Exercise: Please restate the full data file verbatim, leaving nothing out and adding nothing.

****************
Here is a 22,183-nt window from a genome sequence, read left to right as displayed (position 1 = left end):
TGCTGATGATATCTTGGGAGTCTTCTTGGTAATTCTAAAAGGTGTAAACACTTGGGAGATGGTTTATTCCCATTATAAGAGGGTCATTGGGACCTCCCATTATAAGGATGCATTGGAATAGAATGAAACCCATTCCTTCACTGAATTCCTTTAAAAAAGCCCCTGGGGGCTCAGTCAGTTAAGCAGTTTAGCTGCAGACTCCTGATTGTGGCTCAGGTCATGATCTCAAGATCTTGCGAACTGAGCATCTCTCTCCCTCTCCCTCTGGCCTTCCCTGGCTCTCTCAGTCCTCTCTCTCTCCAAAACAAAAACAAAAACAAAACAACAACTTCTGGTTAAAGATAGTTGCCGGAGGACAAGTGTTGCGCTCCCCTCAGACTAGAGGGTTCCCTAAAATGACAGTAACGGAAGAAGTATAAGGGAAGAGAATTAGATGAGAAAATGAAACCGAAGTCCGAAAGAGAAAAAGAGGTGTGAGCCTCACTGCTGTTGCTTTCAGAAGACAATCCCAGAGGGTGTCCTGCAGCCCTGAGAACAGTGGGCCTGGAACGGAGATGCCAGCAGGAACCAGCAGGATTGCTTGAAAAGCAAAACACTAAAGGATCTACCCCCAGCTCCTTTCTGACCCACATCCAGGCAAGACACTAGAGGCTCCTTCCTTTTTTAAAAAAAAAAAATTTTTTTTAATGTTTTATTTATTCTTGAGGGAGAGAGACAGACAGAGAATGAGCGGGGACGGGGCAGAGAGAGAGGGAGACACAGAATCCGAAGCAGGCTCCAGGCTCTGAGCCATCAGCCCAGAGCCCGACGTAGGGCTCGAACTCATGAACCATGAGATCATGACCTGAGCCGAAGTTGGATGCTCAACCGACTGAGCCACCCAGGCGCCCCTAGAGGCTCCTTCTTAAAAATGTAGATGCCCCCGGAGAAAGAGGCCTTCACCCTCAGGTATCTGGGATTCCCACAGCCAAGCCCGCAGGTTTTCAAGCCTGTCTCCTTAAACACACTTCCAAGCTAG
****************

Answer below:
Here is a 22,183-nt window from a genome sequence, read left to right as displayed (position 1 = left end):
TGCTGATGATATCTTGGGAGTCTTCTTGGTAATTCTAAAAGGTGTAAACACTTGGGAGATGGTTTATTCCCATTATAAGAGGGTCATTGGGACCTCCCATTATAAGGATGCATTGGAATAGAATGAAACCCATTCCTTCACTGAATTCCTTTAAAAAAGCCCCTGGGGGCTCAGTCAGTTAAGCAGTTTAGCTGCAGACTCCTGATTGTGGCTCAGGTCATGATCTCAAGATCTTGCGAACTGAGCATCTCTCTCCCTCTCCCTCTGGCCTTCCCTGGCTCTCTCAGTCCTCTCTCTCTCCAAAACAAAAACAAAAACAAAACAACAACTTCTGGTTAAAGATAGTTGCCGGAGGACAAGTGTTGCGCTCCCCTCAGACTAGAGGGTTCCCTAAAATGACAGTAACGGAAGAAGTATAAGGGAAGAGAATTAGATGAGAAAATGAAACCGAAGTCCGAAAGAGAAAAAGAGGTGTGAGCCTCACTGCTGTTGCTTTCAGAAGACAATCCCAGAGGGTGTCCTGCAGCCCTGAGAACAGTGGGCCTGGAACGGAGATGCCAGCAGGAACCAGCAGGATTGCTTGAAAAGCAAAACACTAAAGGATCTACCCCCAGCTCCTTTCTGACCCACATCCAGGCAAGACACTAGAGGCTCCTTCCTTTTTTAAAAAAAAAAAATTTTTTTTAATGTTTTATTTATTCTTGAGGGAGAGAGACAGACAGAGAATGAGCGGGGACGGGGCAGAGAGAGAGGGAGACACAGAATCCGAAGCAGGCTCCAGGCTCTGAGCCATCAGCCCAGAGCCCGACGTAGGGCTCGAACTCATGAACCATGAGATCATGACCTGAGCCGAAGTTGGATGCTCAACCGACTGAGCCACCCAGGCGCCCCTAGAGGCTCCTTCTTAAAAATGTAGATGCCCCCGGAGAAAGAGGCCTTCACCCTCAGGTATCTGGGATTCCCACAGCCAAGCCCGCAGGTTTTCAAGCCTGTCTCCTTAAACACACTTCCAAGCTAG